distress

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distress

 [dĭ-stres´]
physical or mental anguish or suffering.
respiratory distress see adult respiratory distress syndrome and respiratory distress syndrome of newborn.
risk for spiritual distress a nursing diagnosis accepted by the North American Nursing Diagnosis Association, defined as being at risk for an altered state of harmonious connectedness with all of life and the universe in which dimensions that transcend and empower the self may be disrupted.
spiritual distress
1. discomfort related to religious, intellectual, or cultural concerns.
2. a nursing diagnosis approved by the North American Nursing Diagnosis Association, defined as disruption in the life principle that pervades a person's entire being and that integrates and transcends his or her biological and psychosocial nature. The person experiencing spiritual distress may express concern with the meaning of life and death, question the meaning of suffering or of his or her own existence, verbalize inner conflict about beliefs, express anger toward God or other Supreme Being (however defined), or actively seek spiritual assistance.

dis·tress

(dis-tres'),
Mental or physical suffering or anguish.
[L. distringo, to draw asunder]

distress

/dis·tress/ (dis-tres´) anguish or suffering.
idiopathic respiratory distress of newborn  respiratory distress syndrome of newborn.

distress

(dĭ-strĕs′)
n.
1. Anxiety or mental suffering.
2. Bodily dysfunction or discomfort caused by disease or injury.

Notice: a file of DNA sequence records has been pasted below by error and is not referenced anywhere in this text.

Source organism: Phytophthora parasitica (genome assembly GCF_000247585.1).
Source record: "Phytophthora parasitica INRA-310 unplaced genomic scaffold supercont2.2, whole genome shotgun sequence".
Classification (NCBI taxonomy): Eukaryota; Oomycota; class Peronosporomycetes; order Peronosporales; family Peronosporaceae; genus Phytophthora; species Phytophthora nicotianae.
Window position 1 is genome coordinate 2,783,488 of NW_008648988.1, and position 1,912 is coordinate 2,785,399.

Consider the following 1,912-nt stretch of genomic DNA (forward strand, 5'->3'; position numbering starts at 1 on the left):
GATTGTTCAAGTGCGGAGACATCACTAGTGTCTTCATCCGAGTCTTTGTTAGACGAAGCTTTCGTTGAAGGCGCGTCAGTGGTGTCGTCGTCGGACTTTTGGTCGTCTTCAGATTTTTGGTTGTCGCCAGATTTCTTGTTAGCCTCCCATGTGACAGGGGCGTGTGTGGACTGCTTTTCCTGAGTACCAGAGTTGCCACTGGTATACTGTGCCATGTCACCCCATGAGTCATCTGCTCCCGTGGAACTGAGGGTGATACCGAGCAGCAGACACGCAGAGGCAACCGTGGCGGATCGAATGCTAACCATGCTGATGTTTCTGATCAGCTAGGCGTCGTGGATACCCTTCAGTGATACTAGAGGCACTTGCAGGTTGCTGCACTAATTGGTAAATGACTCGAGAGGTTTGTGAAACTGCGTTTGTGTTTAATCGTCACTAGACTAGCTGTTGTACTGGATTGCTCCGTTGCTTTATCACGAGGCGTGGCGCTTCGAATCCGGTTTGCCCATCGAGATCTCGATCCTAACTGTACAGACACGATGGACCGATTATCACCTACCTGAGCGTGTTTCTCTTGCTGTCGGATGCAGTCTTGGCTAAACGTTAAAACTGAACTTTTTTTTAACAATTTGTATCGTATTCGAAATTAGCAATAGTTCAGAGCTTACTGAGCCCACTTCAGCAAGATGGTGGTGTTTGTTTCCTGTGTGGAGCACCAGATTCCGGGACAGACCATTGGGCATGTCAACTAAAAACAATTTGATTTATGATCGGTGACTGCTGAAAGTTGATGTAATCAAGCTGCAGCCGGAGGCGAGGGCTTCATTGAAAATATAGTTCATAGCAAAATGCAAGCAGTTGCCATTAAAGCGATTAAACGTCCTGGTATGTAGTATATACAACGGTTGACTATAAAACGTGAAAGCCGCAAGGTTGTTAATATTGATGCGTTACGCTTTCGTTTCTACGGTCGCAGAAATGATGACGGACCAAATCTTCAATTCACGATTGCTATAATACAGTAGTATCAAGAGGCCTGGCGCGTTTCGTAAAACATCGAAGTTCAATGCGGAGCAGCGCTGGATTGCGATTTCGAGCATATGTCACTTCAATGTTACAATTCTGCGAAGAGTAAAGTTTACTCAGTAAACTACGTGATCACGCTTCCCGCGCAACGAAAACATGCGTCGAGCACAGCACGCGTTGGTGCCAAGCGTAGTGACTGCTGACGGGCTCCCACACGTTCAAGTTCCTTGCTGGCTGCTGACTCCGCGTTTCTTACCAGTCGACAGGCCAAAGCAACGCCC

dis·tress′ adj.

distress

[distres′]
Etymology: ME, distressen, to cause sorrow
an emotional or physical state of pain, sorrow, misery, suffering, or discomfort.

dis·tress

(dis-tres')
Mental or physical suffering or anguish.
[L. distringo, to draw asunder]

distress,

n harmful stress that tends to disturb the balance of body and mind and promotes ill health.

distress

physical or mental anguish or suffering.
References in periodicals archive ?
8%) who indicated that their most distressing SIT was related to a real-life experience ("memory") with scores for 116 who did not make that association ("non-memory").
This study adds to the limited body of research that has compared groups based on themes represented by their most distressing sexual intrusive thoughts.
While one might assume that victimization would be more distressing, it is possible that thoughts of being the perpetrator of sexual aggression might be systematically more distressing because of their association with morality and exposing others to danger and harm.